For I while I’ve wondered about why so many people loved Delirium. It didn’t particularly appeal to me and the description never sounded that interesting. I finally caved and had to see for myself what exactly everyone was talking about. Shortly into the book, I understood. It’s not the quite the story that’s amazing but it’s the writing. It’s beautiful and so remarkably well crafted that I can hear English teachers and librarians across the country giving thanks to Lauren Oliver for writing a young adult novel of this caliber. I seriously think the writing in this novel should be studied.
In a nutshell, love is illegal in Oliver’s dystopian society. Love, also known as delirium, is considered a disease and all citizens must undergo surgery to cure them for the delirium by the age of 18. Lena, the main character, is almost 18 and is looking forward to the day she is cured. The argument against love is that it is the cause of many of the worlds problems. “It kills you both when you have it and when you don’t.” Rebels are imprisoned, killed, and beaten by the enforcers of the law. It’s hard to imagine our society ever banning love but Oliver makes her world is believable and surprisingly realistic. Even as I describe this book I don’t feel like I’m doing it much justice. I assure you there is more to Delirium than what I’ve described.
One of the things I enjoyed about Delirium was the way the author describes love. Yes it is a book about love, but Oliver clearly paints the positives and negative sides. She describes both sides so well that you root for the rebels and understand why love is banned and law is so forcefully upheld. For most of the book, Lena, is just discovering love. She is happy when she is with Alex, constantly smiling and laughing; and when she is away she feels the pain of missing him. Their secret love keeps them living in fear of being discovered. As Lena treads deeper into love, she begins to see the flaws in her society and how meaningless life is without love. People who have been cured seem to be without a soul and the society Lena once found comfort in, becomes a future she cannot bear without Alex.
Sarah Drew also delivered a fabulous performance. I had to get used to her voice at first but shortly into the book it became hard to stop listening to.
Overall, I finally see what everyone is talking about it. It’s a wonderful yet painful love story. You could say the Delirium has taken over me and now that it’s over it hurts. Upon finishing Delirium, I immediately bought the second book in the series and 20 minutes later I listening to Pandemonium. It ends on such a cliffhanger that I couldn’t wait to find what happened next.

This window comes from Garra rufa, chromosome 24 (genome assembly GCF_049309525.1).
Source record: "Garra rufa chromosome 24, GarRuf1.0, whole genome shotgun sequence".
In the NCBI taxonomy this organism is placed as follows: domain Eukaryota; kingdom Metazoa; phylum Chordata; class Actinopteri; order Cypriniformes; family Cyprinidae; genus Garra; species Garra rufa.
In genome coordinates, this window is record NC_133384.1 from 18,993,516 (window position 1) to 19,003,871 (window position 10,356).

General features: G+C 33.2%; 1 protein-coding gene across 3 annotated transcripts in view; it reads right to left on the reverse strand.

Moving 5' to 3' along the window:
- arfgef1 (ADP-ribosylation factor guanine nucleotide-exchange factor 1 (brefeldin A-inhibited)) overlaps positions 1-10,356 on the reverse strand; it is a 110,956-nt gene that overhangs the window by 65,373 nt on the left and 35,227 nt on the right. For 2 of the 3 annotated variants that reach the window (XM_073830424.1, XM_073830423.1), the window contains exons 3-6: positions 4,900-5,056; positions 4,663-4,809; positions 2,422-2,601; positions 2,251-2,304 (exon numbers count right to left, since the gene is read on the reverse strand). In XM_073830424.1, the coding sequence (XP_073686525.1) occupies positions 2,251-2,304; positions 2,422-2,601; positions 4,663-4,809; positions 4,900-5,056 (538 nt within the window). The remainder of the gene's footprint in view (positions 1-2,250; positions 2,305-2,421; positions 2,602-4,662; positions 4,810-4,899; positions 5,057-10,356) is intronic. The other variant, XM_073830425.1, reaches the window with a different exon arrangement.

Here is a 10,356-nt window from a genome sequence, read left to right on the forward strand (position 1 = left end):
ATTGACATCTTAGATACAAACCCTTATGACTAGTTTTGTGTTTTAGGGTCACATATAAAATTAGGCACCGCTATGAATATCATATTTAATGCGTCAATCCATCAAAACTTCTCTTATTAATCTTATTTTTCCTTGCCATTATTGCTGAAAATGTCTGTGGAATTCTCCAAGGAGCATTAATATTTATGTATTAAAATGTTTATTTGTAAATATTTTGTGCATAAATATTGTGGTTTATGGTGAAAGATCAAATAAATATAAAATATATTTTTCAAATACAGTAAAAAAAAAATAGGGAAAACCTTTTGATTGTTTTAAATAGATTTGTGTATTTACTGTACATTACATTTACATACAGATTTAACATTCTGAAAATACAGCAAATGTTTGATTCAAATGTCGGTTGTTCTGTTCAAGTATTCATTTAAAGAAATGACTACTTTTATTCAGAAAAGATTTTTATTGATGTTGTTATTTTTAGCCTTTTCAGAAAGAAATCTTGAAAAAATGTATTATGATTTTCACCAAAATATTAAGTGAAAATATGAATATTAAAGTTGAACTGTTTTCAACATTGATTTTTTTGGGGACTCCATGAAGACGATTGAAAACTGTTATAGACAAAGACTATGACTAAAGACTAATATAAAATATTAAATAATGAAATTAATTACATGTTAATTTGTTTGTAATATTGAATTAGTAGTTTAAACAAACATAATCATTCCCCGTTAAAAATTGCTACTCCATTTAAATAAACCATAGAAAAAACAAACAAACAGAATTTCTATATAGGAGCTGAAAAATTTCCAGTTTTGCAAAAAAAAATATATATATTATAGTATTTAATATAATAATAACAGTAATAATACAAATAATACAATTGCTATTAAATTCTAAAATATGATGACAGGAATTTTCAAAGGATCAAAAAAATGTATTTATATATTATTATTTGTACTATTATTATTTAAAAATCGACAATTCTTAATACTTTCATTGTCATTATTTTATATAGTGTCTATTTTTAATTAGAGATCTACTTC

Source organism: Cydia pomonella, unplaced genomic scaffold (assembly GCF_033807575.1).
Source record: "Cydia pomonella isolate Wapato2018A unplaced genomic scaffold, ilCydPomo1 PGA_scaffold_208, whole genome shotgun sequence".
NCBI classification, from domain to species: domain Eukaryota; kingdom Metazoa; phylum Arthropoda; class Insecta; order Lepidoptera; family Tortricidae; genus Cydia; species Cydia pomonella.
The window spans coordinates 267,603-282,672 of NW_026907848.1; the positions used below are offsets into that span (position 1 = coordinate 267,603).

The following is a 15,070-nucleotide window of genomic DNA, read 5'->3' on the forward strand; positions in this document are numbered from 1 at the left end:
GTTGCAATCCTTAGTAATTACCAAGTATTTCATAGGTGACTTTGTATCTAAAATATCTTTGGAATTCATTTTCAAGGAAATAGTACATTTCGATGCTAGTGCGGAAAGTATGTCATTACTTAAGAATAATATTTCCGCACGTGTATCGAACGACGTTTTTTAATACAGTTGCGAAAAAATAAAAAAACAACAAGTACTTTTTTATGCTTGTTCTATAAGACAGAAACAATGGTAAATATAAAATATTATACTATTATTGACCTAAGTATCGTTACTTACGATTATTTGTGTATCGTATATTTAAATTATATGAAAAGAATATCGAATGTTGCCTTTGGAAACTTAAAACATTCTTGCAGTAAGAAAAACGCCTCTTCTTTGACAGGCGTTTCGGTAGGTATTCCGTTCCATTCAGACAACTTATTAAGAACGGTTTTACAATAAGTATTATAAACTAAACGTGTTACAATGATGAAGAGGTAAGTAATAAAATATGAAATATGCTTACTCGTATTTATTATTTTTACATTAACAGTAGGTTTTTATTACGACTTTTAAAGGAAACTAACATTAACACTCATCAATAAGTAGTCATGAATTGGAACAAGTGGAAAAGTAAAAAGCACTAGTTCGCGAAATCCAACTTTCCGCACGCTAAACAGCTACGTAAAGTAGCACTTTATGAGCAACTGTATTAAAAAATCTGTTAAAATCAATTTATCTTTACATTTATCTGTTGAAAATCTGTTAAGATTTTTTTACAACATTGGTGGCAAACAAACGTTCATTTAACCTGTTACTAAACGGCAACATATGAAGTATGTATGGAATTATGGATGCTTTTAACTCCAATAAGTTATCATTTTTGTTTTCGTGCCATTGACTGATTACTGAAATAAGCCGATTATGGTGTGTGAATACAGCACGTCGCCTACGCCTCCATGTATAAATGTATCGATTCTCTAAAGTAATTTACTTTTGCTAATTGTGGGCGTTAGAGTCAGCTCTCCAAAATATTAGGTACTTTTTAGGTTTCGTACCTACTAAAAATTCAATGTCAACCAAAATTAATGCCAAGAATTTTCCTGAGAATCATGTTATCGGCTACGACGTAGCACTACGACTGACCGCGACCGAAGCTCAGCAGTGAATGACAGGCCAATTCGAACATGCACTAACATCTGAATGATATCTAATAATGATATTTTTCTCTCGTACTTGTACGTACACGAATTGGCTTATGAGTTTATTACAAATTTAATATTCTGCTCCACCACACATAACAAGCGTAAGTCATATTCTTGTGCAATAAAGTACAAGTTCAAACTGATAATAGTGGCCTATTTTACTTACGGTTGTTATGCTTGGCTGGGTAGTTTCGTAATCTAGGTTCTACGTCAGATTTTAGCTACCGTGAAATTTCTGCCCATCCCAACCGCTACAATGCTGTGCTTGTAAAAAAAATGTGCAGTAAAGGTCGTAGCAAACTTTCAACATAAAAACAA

Pandemonium had a completely different feel than Delirium, the first book in the series. The story, all told from Lena’s perspective, alternates between different times. This was a little jarring to me in the beginning but I eventually got the hang of it. That aside, I loved it. Couldn’t put it down. Ate it up with a spoon. It Leaves you on a total cliffhanger too. The kind that makes you scream, “WHY DO I HAVE TO WAIT ANOTHER YEAR FOR THE NEXT ONE?! AHH!” So. Good.
Contrary to Delirium, Lena is a little more rough around the edges in Pandemonium. After escaping from the police in Delirium, she is now on the run and fighting for her survival in the ‘wilds,’ as it’s called in the series. On top of that, she is recovering from the abrupt separation from Alex, the boy she loved so much that she ran away from everything she knew. She meets up with a resistance group living in the wilds. The story switches between Lena finding her way to the group and living with them to a future time when she is a member of the resistance.
Pandemonium is definitely grittier than Delirium. There is way more action and conflict. Alternating from Lena’s past and present kept the pace moving and made the book completely unpredictable. I really had no idea what was going to happen and this made the book difficult to put down. Out of the two books, I still think I liked Delirium more, but Pandemonium is still fantastic. It’s just different than the first.
I will leave this review short and simple because I know readers of Delirium will pick up Pandemonium at break neck speed. I know I did. If you haven’t read Delirium, you should.
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